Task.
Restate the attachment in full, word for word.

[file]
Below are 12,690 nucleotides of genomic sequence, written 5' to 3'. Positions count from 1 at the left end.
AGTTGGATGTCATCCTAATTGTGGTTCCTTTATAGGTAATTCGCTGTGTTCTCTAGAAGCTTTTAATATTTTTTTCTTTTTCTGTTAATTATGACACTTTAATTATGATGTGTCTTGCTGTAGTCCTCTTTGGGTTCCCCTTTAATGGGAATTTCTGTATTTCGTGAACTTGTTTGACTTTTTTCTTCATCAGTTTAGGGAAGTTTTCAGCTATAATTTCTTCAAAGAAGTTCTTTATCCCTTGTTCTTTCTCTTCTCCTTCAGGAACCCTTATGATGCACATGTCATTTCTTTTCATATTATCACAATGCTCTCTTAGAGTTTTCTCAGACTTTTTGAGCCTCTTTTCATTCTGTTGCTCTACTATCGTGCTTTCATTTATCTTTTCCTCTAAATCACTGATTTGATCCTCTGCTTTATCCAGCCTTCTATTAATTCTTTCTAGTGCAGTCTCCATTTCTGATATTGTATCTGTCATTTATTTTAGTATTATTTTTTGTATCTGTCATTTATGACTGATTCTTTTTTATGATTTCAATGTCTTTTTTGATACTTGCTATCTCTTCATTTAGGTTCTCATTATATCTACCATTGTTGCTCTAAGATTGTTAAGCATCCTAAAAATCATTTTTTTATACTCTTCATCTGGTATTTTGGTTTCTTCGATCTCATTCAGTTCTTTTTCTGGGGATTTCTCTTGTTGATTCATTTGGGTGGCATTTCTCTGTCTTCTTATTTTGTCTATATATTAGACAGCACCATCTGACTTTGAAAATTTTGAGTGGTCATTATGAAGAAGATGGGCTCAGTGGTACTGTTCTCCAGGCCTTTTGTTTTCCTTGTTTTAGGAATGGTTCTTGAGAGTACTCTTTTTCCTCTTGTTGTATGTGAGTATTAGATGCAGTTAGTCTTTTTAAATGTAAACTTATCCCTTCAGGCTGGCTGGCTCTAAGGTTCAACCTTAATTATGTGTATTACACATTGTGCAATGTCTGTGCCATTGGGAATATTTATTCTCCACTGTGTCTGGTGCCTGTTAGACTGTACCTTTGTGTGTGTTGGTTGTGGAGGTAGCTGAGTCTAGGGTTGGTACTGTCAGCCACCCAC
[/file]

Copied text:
Below are 12,690 nucleotides of genomic sequence, written 5' to 3'. Positions count from 1 at the left end.
AGTTGGATGTCATCCTAATTGTGGTTCCTTTATAGGTAATTCGCTGTGTTCTCTAGAAGCTTTTAATATTTTTTTCTTTTTCTGTTAATTATGACACTTTAATTATGATGTGTCTTGCTGTAGTCCTCTTTGGGTTCCCCTTTAATGGGAATTTCTGTATTTCGTGAACTTGTTTGACTTTTTTCTTCATCAGTTTAGGGAAGTTTTCAGCTATAATTTCTTCAAAGAAGTTCTTTATCCCTTGTTCTTTCTCTTCTCCTTCAGGAACCCTTATGATGCACATGTCATTTCTTTTCATATTATCACAATGCTCTCTTAGAGTTTTCTCAGACTTTTTGAGCCTCTTTTCATTCTGTTGCTCTACTATCGTGCTTTCATTTATCTTTTCCTCTAAATCACTGATTTGATCCTCTGCTTTATCCAGCCTTCTATTAATTCTTTCTAGTGCAGTCTCCATTTCTGATATTGTATCTGTCATTTATTTTAGTATTATTTTTTGTATCTGTCATTTATGACTGATTCTTTTTTATGATTTCAATGTCTTTTTTGATACTTGCTATCTCTTCATTTAGGTTCTCATTATATCTACCATTGTTGCTCTAAGATTGTTAAGCATCCTAAAAATCATTTTTTTATACTCTTCATCTGGTATTTTGGTTTCTTCGATCTCATTCAGTTCTTTTTCTGGGGATTTCTCTTGTTGATTCATTTGGGTGGCATTTCTCTGTCTTCTTATTTTGTCTATATATTAGACAGCACCATCTGACTTTGAAAATTTTGAGTGGTCATTATGAAGAAGATGGGCTCAGTGGTACTGTTCTCCAGGCCTTTTGTTTTCCTTGTTTTAGGAATGGTTCTTGAGAGTACTCTTTTTCCTCTTGTTGTATGTGAGTATTAGATGCAGTTAGTCTTTTTAAATGTAAACTTATCCCTTCAGGCTGGCTGGCTCTAAGGTTCAACCTTAATTATGTGTATTACACATTGTGCAATGTCTGTGCCATTGGGAATATTTATTCTCCACTGTGTCTGGTGCCTGTTAGACTGTACCTTTGTGTGTGTTGGTTGTGGAGGTAGCTGAGTCTAGGGTTGGTACTGTCAGCCACCCAC